Drone footage shows two ports side-by-side, but 2,500 years apart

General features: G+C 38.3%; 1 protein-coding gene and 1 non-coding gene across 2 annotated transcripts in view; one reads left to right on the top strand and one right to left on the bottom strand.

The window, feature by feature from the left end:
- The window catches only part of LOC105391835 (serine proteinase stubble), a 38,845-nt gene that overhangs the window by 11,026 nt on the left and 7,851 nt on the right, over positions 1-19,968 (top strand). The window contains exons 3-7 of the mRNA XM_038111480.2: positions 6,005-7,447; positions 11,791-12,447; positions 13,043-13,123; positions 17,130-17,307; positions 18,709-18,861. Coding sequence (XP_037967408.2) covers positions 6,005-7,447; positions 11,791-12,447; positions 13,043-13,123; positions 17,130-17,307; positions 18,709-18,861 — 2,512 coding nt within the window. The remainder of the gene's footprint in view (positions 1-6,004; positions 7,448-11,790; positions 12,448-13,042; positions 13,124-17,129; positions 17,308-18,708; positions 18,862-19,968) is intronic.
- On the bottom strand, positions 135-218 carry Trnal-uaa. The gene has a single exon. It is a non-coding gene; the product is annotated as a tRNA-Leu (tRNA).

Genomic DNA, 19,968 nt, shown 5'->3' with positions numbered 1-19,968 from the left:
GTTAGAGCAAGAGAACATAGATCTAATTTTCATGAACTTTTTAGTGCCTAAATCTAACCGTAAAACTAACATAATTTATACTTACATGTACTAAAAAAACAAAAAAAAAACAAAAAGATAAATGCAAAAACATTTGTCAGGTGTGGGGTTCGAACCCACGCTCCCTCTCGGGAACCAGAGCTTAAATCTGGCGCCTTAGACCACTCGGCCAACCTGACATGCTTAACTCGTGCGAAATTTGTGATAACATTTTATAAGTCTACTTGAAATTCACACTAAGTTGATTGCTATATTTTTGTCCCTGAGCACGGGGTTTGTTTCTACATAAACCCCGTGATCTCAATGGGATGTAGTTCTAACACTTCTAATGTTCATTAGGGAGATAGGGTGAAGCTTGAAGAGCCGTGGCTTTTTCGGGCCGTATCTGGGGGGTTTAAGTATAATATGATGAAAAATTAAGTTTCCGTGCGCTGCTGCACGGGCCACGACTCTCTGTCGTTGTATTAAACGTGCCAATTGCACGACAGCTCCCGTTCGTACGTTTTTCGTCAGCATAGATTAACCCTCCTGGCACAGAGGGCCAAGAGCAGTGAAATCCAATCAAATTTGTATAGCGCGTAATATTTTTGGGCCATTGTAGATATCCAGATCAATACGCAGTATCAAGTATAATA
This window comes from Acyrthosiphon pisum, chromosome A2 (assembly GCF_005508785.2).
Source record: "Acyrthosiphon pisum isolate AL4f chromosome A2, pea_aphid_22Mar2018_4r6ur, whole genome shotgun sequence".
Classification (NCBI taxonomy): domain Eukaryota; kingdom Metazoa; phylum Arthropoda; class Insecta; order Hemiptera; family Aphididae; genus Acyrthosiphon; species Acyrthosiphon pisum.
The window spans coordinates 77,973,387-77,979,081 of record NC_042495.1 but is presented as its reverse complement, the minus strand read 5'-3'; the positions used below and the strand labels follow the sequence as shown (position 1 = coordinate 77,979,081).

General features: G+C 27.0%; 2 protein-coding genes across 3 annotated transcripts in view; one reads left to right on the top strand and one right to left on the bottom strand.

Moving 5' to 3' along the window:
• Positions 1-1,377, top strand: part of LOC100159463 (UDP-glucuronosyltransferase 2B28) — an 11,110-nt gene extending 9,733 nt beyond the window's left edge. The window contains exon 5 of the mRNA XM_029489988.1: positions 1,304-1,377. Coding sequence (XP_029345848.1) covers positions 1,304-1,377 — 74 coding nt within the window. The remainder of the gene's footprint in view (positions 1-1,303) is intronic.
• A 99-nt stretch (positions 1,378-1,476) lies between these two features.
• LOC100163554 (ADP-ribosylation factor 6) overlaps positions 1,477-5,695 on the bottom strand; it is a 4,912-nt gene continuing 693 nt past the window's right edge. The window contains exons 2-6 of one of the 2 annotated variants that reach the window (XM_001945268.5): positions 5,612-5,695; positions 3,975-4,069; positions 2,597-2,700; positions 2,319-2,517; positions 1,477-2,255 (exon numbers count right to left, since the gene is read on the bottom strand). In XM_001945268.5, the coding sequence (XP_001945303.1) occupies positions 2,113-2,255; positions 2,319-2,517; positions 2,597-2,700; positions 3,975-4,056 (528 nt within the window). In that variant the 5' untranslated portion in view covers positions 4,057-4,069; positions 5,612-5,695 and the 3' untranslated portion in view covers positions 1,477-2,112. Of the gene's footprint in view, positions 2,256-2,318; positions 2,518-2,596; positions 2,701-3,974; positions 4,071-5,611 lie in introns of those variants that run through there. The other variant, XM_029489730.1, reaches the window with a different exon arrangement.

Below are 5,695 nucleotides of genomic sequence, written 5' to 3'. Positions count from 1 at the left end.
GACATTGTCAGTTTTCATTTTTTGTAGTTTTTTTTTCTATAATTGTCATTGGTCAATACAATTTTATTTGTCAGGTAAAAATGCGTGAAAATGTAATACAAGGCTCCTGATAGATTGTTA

We bring to light the unknown sunken port of Ancient Eretria, which is only 30 meters from the modern port, but is separated by 2,400 years from it. This jetty is the western end of the port of Eretria. It is a monumental construction of raw stones that extends for about 600 meters in a direction from NW to NNA. At its NNA end, where the lighthouse of the modern port is located, it faces east for about 55 meters, closing protecting, from the south, the entrance of the port. The first 300 meters of the construction are covered by a modern jetty which after these first meters runs parallel to the ancient along its entire length. The ancient construction along its entire length maintains a constant width (8 meters) and is located -86 cm lower than the current sea level. The original construction dates back to the beginning of the second half of the 4th century BC with some reinforcing modifications at the beginning of the 3rd century BC. century. The first reference of Eretria to the ancient Greek literature is made in the Homeric epics (Ilias B, 537) where together with the other Evian cities it participates in the Trojan campaign. The city owes its great flourishing to the maritime trade during the 9th and 8th BC. century. The city's trade contacts with the Eastern Mediterranean are close, mainly with the region of Syria, Palestine and Cyprus. Eretria flourishes and great prosperity of the city is placed in the 8th BC. century, a period that participates in the 2nd Greek colonization, together with Chalkida, founding in 775 BC. in the Gulf of Naples the Monkeys (today's Ischia). While in the North Aegean the main colony of Eretria is Mendi in Halkidiki. At the end of the 8th BC. century the great controversy broke out between Chalkida and Eretria for the occupation of the Lilantian field, which ends with a possible defeat of Eretria. In ancient Greek literature the memory of an Eretrian sea empire is strong, an echo of the events of the geometric and early archaic period. The name of the city itself is etymologically explained as a derivative of the noun Eretmon and wants to indicate the "rowing city with its constantly flowing inhabitants" according to the proposal of archaeologist Nikolaos Kontoleontos. Related to the purely naval character of the city are both the epigraphically documented beginning of the Aeneauts, directly connected with the Eretrian navigation, a principle already active in the 6th century BC, and the cult in the closed port of the Eretrian naval hero Nafstolos. According to an inscription which was found integrated in a modern wall, in the area of ​​the present port, during the first half of the 6th BC. century Eretria controls with its fleet both the southern and the northern passage of the Evoikos to the open sea. During the Ionian revolt, Eretria helps the revolted Ionians by sending 5 five triremes as help. This destruction is due to its destruction by the Persians in 480 BC. The city of Eretria participates in the naval battle of Artemisio with 7 seven triremes. Eretria takes part in the Athenian Alliance from which it renounced in 411 BC. year in which the Spartans destroy the Athenian fleet in the port of Eretria. After 411 BC. The first community of Evia is founded, with Eretria as its seat. Between 377- 357 BC. Eretria belongs to the Second Athenian Alliance, while between 341 and 338 BC. the public of Evia is re-established. In the period of the successors, the control of the strategy of the position makes it the apple of the Dispute for the Macedonian kingdoms. Important is the historical period mentioned that the city is ruled by the Eretrian Cynic philosopher Menedemos, who ruled the city in the first half of the beginning of the 3rd century BC. .Χ. century until he was exiled in 274 BC. In 198 BC. the city is occupied and destroyed by the Leucian brother of the Roman Titus Quintus Flaminus, victor of Pydna. Flamininos gives the city partial independence and re-establishes the Evia public, in which Eretria also participates. The city, although it does not maintain its original prosperity, continues to exist until the 7th AD. century in the same place, a period when the fear of pirates pushes the inhabitants to move it inland, to the security offered by the wooded slopes of Mount Eretria. In 87 BC. Eretria allied with Mithridates and was completely destroyed for the second time by the Romans in 86 BC.